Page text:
What I’ve learned from the older generation of engineers, that I see younger engineers sometimes lack, is going out of their way to be unique and original. In a world where everyone can have the same plugin, it’s uniqueness that will set your sounds and productions apart from the rest of the engineers using the same cracked version of RCompressor as you. I’m not saying you have to be Sylvia Massey and record drums through a garden hose (you’d be cooler if you did though). But, if you can use a weird guitar pedal as an insert or record vocals through a cassette player, then you’ll at least be able to include a sonic footprint that is uniquely your own. Not many people have that weird guitar pedal, and I doubt anyone is using the same cassette deck to saturate a vocal track.

Sylvia Massey’s special drum hose mic technique in action

The convenience of digital recording is the reason many of us are even making and recording music today. Computers have made the barrier to entry for musicians to record themselves almost nonexistent while the internet has made it easy to find information that was once only found under lock and key in the major studios of New York and LA.

But the problem with digital and the abundance of information is that it’s almost too convenient. Everyone wants to know how so and so got that sound? What guitar did they use? What microphone? Creativity thrives due to necessity, and it can’t flourish when everything is easy. You can’t be a revolutionary using a tool that everyone else uses trying to get the same tones that everyone else has. Can you imagine what Sgt. Peppers would sound like if they had Pro Tools in 1967?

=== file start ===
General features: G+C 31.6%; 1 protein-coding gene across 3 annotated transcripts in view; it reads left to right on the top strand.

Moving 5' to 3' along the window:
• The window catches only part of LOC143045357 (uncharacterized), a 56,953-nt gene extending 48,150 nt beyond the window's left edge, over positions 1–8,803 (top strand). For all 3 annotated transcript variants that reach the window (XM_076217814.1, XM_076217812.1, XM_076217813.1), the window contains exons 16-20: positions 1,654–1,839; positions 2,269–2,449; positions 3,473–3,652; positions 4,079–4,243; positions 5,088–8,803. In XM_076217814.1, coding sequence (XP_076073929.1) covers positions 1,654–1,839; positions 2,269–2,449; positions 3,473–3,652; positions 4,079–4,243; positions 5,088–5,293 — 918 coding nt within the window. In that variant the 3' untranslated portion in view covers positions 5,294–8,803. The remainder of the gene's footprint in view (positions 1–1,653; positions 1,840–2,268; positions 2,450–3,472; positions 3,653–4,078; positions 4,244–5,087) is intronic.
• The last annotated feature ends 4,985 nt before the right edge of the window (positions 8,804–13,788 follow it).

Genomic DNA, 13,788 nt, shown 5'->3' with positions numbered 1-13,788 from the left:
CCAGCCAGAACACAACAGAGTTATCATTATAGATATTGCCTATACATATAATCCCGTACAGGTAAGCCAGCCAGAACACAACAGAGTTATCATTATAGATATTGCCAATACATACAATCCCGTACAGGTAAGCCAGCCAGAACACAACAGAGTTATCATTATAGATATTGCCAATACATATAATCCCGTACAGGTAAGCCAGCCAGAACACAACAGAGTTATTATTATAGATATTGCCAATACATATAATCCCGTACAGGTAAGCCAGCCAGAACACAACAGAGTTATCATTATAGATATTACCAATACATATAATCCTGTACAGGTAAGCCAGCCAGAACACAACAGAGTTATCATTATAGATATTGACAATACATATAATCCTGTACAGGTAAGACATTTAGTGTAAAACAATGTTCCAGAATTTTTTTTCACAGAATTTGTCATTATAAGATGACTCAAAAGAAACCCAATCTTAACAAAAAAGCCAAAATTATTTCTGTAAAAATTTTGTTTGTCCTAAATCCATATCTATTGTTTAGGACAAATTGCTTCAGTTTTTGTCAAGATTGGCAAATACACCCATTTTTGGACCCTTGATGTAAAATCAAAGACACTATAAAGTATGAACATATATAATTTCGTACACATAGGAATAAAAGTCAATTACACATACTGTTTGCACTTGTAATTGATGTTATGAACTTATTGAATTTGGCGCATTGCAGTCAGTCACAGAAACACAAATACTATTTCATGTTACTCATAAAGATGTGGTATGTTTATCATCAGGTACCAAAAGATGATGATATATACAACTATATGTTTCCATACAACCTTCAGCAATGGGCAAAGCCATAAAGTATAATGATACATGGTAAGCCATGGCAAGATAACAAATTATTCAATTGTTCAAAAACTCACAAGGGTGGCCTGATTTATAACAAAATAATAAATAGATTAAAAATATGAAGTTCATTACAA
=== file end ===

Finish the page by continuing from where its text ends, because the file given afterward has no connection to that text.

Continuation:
Instead of being able to go to a plugin preset, George Martin, Geoff Emerick, and the rest of the crew at Abbey Road had to make everything on their own. Effects, tape loops, and any processing was all carefully thought out and made in house; but you don’t need a crew of electrical engineers to be original. Experiment with unusual mic placements, use real hallways and bathrooms for reverb. Think outside the box. All of these things will set your recordings apart from Johnny “Audio” down the street.

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What the f*ck is 32 bit floating?

What is 32 bit floating?

I, like, I’m assuming a portion of the people reading this have heard of 32 bit floating but are still unsure about exactly what it is. What are the advantages? What are the disadvantages? When I asked a friend of mine, who is also an experienced engineer about 32 bit floating point, he told me he didn’t know and had never used it.

After having this discussion and then immediately seeing this tweet from accomplished Brooklyn based producer Andrew Maury, I knew I had to finally figure out what the hell it was and if I should be using it.